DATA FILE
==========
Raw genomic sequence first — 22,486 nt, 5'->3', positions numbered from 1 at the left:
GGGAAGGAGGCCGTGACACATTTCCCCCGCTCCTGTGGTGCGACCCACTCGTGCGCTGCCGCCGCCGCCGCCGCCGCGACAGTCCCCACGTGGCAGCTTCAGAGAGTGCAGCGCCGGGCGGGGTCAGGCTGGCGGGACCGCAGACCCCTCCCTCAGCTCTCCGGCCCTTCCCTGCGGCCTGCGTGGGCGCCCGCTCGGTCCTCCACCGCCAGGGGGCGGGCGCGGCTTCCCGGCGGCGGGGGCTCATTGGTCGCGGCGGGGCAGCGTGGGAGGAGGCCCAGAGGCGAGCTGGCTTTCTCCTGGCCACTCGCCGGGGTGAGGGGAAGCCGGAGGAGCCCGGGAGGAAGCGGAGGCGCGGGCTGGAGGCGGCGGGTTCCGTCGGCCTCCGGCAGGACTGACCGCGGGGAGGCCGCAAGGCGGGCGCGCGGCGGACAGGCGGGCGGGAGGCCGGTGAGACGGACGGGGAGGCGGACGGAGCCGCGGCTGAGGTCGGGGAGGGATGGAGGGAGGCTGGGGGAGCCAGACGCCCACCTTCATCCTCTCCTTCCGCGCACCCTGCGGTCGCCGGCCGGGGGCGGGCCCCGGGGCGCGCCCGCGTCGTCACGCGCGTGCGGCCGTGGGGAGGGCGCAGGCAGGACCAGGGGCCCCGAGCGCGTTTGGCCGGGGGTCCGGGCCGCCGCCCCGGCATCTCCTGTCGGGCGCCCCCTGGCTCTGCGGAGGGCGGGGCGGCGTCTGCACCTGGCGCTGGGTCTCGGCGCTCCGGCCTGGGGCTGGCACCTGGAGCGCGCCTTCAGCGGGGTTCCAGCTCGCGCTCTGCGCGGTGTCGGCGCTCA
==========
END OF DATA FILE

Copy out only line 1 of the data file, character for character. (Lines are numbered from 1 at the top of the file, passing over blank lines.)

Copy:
Raw genomic sequence first — 22,486 nt, 5'->3', positions numbered from 1 at the left: